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Salva Kiir promises new dawn of peace in South Sudan

Wednesday December 27 2017

Salva Kiir.

South Sudan President Salva Kiir makes an address on July 9, 2017, to government officials at the State House in Juba. PHOTO | ALBERT GONZALEZ FARRAN | AFP 

JOSEPH ODUHA
By JOSEPH ODUHA
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South Sudanese President Salva Kiir has promised a new dawn of peace and stability in 2018.

Presidents Kiir, in a Christmas Day address at the St Theresa Cathedral in Juba, said his government’s top priority was to restore peace and unity among all South Sudanese communities.

PEACE

“We must recommit ourselves to the course of peace, and extend a hand of unity and friendship across all the divides in the country,” he said.

He said the recent signing of the cessation of hostilities agreement in Addis Ababa was a sign of ending the violence countrywide.

President Kiir reiterated that he had issued orders for the immediate implementation of the ceasefire to guarantee the safety of civilians and humanitarian services in the war-torn country.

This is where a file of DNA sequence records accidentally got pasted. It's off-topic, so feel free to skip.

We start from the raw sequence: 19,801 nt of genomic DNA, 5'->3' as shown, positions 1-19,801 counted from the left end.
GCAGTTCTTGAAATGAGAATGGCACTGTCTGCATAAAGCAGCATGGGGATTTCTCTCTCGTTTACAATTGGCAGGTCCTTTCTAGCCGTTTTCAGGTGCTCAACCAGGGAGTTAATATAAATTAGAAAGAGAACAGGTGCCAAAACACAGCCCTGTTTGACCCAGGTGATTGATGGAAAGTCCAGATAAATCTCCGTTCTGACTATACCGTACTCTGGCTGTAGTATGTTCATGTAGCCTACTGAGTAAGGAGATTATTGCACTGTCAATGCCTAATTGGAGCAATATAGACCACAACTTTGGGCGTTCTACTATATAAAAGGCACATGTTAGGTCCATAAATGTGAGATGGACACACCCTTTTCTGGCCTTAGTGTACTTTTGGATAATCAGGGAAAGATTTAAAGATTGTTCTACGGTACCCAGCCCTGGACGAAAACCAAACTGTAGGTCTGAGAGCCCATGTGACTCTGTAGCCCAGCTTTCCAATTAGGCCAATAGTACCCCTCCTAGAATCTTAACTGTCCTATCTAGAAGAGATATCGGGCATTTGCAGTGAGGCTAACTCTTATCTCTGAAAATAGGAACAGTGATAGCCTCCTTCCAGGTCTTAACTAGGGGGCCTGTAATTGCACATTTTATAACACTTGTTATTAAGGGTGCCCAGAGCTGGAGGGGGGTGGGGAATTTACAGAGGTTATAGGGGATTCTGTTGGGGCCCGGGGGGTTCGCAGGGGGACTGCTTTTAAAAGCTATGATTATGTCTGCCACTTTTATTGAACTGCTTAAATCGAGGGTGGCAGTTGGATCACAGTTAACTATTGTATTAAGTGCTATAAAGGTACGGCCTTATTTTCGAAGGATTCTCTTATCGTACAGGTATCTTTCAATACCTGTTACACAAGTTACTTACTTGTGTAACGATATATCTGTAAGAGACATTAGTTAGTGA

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He added that his government was willing to continue negotiating with the opposition factions in good faith to realise peace.

GOOD FAITH

President Kiir further urged the other stakeholders to also negotiate in similar good faith.

“I trust that our partners are also negotiating in the same good faith for the benefit of all citizens in South Sudan.

“The sooner we can come to the final and meaningful agreement, the sooner we can reenergise the implementation process and get South Sudan back on the path of prosperity,” he said.

President Kiir further expressed hope that the revitalisation forum, which ended in Addis Ababa recently, would pave the way for the reconstruction of South Sudan and for the restoration of the economy.

CONFLICT

South Sudan attained independence in 2011, but it has had internal wars for four years.

More than 100,000 people have lost their lives in the conflict, according to the International Crisis Group.

More than two million South Sudanese have become refugees, while another one million people remain internally displaced, according to the UN.